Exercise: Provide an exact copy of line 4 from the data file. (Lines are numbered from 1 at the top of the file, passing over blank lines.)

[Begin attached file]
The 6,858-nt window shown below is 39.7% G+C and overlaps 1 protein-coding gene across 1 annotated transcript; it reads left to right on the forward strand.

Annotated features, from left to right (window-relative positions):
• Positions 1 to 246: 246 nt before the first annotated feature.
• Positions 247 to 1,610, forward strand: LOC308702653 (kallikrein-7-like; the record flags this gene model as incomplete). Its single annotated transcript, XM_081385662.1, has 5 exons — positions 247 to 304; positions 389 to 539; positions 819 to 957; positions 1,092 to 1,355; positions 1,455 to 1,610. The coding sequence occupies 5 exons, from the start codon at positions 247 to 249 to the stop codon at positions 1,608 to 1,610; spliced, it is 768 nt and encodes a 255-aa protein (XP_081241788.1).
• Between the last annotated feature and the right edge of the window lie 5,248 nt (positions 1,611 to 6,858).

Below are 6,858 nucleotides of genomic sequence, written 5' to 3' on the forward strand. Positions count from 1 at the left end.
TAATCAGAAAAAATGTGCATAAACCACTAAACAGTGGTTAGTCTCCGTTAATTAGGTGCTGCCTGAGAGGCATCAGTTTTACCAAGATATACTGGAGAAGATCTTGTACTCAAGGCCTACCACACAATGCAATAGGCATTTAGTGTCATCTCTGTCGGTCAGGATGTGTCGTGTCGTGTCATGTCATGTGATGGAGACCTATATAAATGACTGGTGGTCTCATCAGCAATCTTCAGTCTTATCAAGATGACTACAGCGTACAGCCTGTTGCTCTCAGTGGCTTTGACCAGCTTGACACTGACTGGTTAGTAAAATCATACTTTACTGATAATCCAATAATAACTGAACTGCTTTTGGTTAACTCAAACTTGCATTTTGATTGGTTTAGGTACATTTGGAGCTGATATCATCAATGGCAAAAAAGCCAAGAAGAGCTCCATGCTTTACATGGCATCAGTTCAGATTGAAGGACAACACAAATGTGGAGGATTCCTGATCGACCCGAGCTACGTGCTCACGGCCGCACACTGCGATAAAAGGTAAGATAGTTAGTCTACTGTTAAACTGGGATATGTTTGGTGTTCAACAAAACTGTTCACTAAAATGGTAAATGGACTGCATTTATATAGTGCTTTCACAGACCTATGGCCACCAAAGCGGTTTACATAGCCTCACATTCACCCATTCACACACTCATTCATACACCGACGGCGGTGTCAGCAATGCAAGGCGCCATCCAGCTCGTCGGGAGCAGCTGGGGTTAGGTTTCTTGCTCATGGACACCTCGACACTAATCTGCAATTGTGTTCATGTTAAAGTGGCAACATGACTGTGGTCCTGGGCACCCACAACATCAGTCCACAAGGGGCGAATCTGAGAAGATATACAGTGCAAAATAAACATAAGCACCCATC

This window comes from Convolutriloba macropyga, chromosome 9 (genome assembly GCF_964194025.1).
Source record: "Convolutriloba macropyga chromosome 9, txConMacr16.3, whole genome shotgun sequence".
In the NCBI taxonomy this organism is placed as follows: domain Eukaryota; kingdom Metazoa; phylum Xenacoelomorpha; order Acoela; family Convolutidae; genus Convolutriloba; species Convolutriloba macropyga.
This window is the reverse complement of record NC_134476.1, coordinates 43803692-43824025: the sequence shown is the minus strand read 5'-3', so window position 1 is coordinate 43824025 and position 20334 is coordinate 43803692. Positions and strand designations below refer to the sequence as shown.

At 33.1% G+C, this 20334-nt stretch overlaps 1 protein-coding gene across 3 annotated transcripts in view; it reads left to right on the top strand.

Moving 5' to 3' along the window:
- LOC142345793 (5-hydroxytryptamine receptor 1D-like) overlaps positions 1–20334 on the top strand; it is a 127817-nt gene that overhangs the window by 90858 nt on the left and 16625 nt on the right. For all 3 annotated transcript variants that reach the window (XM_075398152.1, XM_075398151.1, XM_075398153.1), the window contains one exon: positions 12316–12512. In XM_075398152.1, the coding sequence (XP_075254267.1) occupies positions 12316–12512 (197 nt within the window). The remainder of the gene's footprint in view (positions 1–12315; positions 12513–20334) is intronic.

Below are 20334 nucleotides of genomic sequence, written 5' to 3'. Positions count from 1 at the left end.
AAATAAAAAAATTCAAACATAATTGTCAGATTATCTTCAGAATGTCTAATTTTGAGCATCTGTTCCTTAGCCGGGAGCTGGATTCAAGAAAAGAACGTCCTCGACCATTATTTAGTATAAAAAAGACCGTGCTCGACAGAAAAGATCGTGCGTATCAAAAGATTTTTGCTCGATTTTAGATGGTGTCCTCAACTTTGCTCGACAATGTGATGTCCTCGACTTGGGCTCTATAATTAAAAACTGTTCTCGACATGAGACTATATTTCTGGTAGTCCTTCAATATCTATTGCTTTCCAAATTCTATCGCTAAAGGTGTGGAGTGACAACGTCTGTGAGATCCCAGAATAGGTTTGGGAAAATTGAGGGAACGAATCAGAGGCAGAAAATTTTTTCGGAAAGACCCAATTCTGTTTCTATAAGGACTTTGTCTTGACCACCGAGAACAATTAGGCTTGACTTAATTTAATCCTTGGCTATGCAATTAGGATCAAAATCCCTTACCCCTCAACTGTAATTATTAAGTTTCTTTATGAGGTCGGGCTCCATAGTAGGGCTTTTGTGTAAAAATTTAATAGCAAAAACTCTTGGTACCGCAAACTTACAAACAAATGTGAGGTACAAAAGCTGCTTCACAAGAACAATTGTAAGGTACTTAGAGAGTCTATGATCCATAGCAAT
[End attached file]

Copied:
• Positions 247 to 1,610, forward strand: LOC308702653 (kallikrein-7-like; the record flags this gene model as incomplete). Its single annotated transcript, XM_081385662.1, has 5 exons — positions 247 to 304; positions 389 to 539; positions 819 to 957; positions 1,092 to 1,355; positions 1,455 to 1,610. The coding sequence occupies 5 exons, from the start codon at positions 247 to 249 to the stop codon at positions 1,608 to 1,610; spliced, it is 768 nt and encodes a 255-aa protein (XP_081241788.1).